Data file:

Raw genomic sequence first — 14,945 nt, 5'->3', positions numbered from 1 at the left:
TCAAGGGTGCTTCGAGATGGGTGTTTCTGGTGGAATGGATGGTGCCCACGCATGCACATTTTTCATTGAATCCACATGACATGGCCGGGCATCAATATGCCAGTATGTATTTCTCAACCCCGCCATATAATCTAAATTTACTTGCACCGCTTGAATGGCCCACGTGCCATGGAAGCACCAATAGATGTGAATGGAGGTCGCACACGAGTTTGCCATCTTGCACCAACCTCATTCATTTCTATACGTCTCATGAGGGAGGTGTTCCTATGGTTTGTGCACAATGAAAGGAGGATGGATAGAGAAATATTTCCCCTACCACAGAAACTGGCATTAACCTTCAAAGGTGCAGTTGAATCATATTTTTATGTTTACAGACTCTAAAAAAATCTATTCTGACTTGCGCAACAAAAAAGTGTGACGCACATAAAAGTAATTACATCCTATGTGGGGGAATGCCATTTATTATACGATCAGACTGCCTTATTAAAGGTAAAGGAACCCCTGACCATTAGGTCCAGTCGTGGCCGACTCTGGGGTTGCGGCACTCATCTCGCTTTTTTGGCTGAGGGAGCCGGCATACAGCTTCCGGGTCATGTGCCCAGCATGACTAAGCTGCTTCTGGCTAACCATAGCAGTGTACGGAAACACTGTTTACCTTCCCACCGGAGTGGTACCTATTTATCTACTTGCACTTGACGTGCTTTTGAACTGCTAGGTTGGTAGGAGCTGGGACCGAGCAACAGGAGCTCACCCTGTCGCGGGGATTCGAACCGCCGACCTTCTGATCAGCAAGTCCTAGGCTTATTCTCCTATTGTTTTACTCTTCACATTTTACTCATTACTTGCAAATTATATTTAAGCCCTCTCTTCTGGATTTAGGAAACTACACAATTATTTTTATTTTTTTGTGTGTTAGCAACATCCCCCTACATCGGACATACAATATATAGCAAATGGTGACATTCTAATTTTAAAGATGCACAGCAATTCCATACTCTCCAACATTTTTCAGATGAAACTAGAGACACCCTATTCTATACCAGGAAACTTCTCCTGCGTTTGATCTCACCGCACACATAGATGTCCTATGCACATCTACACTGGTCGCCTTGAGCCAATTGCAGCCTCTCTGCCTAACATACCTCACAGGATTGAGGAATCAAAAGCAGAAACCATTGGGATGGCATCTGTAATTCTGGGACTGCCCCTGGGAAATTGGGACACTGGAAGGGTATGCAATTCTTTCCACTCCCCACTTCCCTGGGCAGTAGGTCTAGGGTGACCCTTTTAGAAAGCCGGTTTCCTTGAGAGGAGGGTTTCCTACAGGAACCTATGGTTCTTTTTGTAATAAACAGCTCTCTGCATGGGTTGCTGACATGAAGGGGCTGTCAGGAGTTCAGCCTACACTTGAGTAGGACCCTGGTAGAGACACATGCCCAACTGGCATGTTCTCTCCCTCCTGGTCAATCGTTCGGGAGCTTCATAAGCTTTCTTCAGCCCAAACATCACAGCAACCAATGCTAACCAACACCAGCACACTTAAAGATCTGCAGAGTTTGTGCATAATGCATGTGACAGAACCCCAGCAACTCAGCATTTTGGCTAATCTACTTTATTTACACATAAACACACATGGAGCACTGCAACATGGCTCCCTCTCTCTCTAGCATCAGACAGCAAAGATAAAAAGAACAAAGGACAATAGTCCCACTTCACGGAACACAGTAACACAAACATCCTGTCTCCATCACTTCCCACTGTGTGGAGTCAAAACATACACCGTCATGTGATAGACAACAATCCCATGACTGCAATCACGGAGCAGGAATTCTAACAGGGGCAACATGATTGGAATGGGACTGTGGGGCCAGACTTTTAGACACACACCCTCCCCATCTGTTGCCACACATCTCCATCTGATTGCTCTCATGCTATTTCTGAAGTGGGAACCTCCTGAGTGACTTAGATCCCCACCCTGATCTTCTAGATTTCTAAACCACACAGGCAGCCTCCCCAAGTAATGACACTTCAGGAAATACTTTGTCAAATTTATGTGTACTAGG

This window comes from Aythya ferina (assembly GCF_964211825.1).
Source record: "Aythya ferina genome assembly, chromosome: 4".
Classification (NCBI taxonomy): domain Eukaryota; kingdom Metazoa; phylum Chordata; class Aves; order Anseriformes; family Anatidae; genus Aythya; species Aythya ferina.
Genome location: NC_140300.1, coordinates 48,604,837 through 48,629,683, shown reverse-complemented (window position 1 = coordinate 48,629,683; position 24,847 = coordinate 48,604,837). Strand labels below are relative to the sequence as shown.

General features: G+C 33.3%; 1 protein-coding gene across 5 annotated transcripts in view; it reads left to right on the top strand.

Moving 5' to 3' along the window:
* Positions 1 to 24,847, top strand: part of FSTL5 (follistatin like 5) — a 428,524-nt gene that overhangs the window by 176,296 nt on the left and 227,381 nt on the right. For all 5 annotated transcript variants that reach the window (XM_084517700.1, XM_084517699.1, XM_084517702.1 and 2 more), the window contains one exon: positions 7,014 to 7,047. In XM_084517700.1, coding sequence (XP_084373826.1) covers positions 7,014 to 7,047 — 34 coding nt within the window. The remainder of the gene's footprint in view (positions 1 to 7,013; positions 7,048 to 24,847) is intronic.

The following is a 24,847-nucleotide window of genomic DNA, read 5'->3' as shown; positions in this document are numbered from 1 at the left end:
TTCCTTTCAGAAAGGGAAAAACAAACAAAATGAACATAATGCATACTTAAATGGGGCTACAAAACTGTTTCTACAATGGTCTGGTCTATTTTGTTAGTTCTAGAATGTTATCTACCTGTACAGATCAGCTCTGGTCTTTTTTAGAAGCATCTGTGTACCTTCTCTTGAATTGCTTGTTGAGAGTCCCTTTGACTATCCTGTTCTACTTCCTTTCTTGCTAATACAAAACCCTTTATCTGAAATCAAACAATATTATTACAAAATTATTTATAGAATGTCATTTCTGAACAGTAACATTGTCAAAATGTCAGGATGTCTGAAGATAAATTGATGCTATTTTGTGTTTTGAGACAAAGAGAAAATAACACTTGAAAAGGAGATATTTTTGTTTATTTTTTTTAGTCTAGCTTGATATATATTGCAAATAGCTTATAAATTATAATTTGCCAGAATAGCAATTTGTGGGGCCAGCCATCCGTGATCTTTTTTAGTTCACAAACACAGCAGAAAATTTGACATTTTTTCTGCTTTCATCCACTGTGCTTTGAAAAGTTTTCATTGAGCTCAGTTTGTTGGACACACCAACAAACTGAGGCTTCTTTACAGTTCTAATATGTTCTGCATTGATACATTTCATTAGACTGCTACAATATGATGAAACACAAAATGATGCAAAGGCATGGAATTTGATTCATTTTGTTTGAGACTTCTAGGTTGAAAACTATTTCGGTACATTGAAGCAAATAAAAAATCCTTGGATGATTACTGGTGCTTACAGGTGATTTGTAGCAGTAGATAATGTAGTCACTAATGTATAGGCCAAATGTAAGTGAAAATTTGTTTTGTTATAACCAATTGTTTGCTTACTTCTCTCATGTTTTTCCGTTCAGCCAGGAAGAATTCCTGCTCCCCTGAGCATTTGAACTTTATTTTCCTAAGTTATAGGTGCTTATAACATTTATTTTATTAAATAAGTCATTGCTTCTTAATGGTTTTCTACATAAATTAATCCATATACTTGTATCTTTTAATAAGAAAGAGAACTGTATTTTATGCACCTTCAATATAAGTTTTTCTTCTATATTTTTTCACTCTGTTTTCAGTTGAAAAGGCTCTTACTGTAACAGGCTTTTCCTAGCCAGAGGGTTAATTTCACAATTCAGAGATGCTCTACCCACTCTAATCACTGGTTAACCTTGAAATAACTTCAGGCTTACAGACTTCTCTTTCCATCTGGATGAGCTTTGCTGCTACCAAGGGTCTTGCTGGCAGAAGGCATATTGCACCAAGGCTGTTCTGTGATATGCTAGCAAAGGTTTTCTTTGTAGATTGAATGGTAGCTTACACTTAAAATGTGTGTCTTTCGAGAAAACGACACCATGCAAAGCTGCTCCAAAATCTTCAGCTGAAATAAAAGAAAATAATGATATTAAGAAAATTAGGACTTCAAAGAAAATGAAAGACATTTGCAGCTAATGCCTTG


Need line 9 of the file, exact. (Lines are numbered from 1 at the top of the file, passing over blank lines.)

* Positions 1 to 24,847, top strand: part of FSTL5 (follistatin like 5) — a 428,524-nt gene that overhangs the window by 176,296 nt on the left and 227,381 nt on the right. For all 5 annotated transcript variants that reach the window (XM_084517700.1, XM_084517699.1, XM_084517702.1 and 2 more), the window contains one exon: positions 7,014 to 7,047. In XM_084517700.1, coding sequence (XP_084373826.1) covers positions 7,014 to 7,047 — 34 coding nt within the window. The remainder of the gene's footprint in view (positions 1 to 7,013; positions 7,048 to 24,847) is intronic.